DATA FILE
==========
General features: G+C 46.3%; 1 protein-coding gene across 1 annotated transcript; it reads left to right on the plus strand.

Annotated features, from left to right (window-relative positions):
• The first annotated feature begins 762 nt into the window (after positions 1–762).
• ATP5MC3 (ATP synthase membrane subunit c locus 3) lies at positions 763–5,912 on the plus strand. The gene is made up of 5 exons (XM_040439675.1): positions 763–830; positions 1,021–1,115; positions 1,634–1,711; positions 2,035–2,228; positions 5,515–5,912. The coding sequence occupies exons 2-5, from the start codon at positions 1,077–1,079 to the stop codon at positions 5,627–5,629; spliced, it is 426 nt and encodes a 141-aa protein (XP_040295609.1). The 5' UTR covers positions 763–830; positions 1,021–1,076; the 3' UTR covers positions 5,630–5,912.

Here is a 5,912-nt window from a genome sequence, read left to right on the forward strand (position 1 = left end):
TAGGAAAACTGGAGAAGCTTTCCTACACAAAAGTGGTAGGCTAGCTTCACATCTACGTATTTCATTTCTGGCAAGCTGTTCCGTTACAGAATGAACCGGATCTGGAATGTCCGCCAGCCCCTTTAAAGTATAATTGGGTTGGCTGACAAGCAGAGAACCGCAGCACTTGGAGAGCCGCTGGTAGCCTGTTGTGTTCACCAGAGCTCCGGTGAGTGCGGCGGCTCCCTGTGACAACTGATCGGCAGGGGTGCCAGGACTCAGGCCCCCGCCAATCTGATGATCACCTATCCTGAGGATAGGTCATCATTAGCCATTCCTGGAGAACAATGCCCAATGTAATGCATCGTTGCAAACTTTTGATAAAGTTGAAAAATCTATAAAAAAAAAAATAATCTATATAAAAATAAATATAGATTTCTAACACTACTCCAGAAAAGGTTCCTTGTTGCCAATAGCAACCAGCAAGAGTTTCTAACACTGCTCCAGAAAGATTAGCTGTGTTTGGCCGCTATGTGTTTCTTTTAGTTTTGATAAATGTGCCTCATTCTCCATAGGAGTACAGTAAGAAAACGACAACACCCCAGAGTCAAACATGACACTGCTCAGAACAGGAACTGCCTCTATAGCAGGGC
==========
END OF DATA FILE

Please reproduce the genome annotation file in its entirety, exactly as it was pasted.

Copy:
General features: G+C 46.3%; 1 protein-coding gene across 1 annotated transcript; it reads left to right on the plus strand.

Annotated features, from left to right (window-relative positions):
• The first annotated feature begins 762 nt into the window (after positions 1–762).
• ATP5MC3 (ATP synthase membrane subunit c locus 3) lies at positions 763–5,912 on the plus strand. The gene is made up of 5 exons (XM_040439675.1): positions 763–830; positions 1,021–1,115; positions 1,634–1,711; positions 2,035–2,228; positions 5,515–5,912. The coding sequence occupies exons 2-5, from the start codon at positions 1,077–1,079 to the stop codon at positions 5,627–5,629; spliced, it is 426 nt and encodes a 141-aa protein (XP_040295609.1). The 5' UTR covers positions 763–830; positions 1,021–1,076; the 3' UTR covers positions 5,630–5,912.

Here is a 5,912-nt window from a genome sequence, read left to right on the forward strand (position 1 = left end):
TAGGAAAACTGGAGAAGCTTTCCTACACAAAAGTGGTAGGCTAGCTTCACATCTACGTATTTCATTTCTGGCAAGCTGTTCCGTTACAGAATGAACCGGATCTGGAATGTCCGCCAGCCCCTTTAAAGTATAATTGGGTTGGCTGACAAGCAGAGAACCGCAGCACTTGGAGAGCCGCTGGTAGCCTGTTGTGTTCACCAGAGCTCCGGTGAGTGCGGCGGCTCCCTGTGACAACTGATCGGCAGGGGTGCCAGGACTCAGGCCCCCGCCAATCTGATGATCACCTATCCTGAGGATAGGTCATCATTAGCCATTCCTGGAGAACAATGCCCAATGTAATGCATCGTTGCAAACTTTTGATAAAGTTGAAAAATCTATAAAAAAAAAAATAATCTATATAAAAATAAATATAGATTTCTAACACTACTCCAGAAAAGGTTCCTTGTTGCCAATAGCAACCAGCAAGAGTTTCTAACACTGCTCCAGAAAGATTAGCTGTGTTTGGCCGCTATGTGTTTCTTTTAGTTTTGATAAATGTGCCTCATTCTCCATAGGAGTACAGTAAGAAAACGACAACACCCCAGAGTCAAACATGACACTGCTCAGAACAGGAACTGCCTCTATAGCAGGGC